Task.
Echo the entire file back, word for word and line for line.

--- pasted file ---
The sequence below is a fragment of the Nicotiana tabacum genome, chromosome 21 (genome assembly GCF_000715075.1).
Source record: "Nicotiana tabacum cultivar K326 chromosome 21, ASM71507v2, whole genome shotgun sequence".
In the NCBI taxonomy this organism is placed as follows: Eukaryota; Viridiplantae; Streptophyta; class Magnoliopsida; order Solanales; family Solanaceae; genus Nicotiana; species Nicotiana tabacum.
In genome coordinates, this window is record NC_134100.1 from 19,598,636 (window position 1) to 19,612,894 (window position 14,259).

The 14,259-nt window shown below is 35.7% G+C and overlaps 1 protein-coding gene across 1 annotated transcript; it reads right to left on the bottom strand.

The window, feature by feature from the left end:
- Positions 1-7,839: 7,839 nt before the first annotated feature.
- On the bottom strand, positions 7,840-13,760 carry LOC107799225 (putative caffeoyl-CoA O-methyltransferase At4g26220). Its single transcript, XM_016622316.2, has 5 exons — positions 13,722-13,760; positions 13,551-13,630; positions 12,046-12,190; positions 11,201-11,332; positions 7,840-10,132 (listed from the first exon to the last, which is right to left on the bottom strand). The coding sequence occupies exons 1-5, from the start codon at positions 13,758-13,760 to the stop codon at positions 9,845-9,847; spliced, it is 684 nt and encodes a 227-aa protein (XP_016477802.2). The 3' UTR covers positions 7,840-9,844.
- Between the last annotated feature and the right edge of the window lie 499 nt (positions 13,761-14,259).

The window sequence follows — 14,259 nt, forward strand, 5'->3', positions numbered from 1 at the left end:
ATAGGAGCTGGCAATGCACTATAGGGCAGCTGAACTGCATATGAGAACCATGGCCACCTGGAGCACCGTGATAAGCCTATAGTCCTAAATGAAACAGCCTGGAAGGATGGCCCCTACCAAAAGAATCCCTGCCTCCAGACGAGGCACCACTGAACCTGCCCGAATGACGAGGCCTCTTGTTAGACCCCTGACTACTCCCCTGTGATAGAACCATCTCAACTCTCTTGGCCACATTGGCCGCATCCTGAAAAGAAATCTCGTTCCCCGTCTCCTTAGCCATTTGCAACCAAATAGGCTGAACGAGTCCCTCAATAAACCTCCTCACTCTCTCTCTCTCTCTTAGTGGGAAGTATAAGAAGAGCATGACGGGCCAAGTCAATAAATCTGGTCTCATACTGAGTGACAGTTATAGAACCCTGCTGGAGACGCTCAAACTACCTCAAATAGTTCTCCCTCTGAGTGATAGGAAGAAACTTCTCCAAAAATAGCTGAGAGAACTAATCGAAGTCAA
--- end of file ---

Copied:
The sequence below is a fragment of the Nicotiana tabacum genome, chromosome 21 (genome assembly GCF_000715075.1).
Source record: "Nicotiana tabacum cultivar K326 chromosome 21, ASM71507v2, whole genome shotgun sequence".
In the NCBI taxonomy this organism is placed as follows: Eukaryota; Viridiplantae; Streptophyta; class Magnoliopsida; order Solanales; family Solanaceae; genus Nicotiana; species Nicotiana tabacum.
In genome coordinates, this window is record NC_134100.1 from 19,598,636 (window position 1) to 19,612,894 (window position 14,259).

The 14,259-nt window shown below is 35.7% G+C and overlaps 1 protein-coding gene across 1 annotated transcript; it reads right to left on the bottom strand.

The window, feature by feature from the left end:
- Positions 1-7,839: 7,839 nt before the first annotated feature.
- On the bottom strand, positions 7,840-13,760 carry LOC107799225 (putative caffeoyl-CoA O-methyltransferase At4g26220). Its single transcript, XM_016622316.2, has 5 exons — positions 13,722-13,760; positions 13,551-13,630; positions 12,046-12,190; positions 11,201-11,332; positions 7,840-10,132 (listed from the first exon to the last, which is right to left on the bottom strand). The coding sequence occupies exons 1-5, from the start codon at positions 13,758-13,760 to the stop codon at positions 9,845-9,847; spliced, it is 684 nt and encodes a 227-aa protein (XP_016477802.2). The 3' UTR covers positions 7,840-9,844.
- Between the last annotated feature and the right edge of the window lie 499 nt (positions 13,761-14,259).

The window sequence follows — 14,259 nt, forward strand, 5'->3', positions numbered from 1 at the left end:
ATAGGAGCTGGCAATGCACTATAGGGCAGCTGAACTGCATATGAGAACCATGGCCACCTGGAGCACCGTGATAAGCCTATAGTCCTAAATGAAACAGCCTGGAAGGATGGCCCCTACCAAAAGAATCCCTGCCTCCAGACGAGGCACCACTGAACCTGCCCGAATGACGAGGCCTCTTGTTAGACCCCTGACTACTCCCCTGTGATAGAACCATCTCAACTCTCTTGGCCACATTGGCCGCATCCTGAAAAGAAATCTCGTTCCCCGTCTCCTTAGCCATTTGCAACCAAATAGGCTGAACGAGTCCCTCAATAAACCTCCTCACTCTCTCTCTCTCTCTTAGTGGGAAGTATAAGAAGAGCATGACGGGCCAAGTCAATAAATCTGGTCTCATACTGAGTGACAGTTATAGAACCCTGCTGGAGACGCTCAAACTACCTCAAATAGTTCTCCCTCTGAGTGATAGGAAGAAACTTCTCCAAAAATAGCTGAGAGAACTAATCGAAGTCAA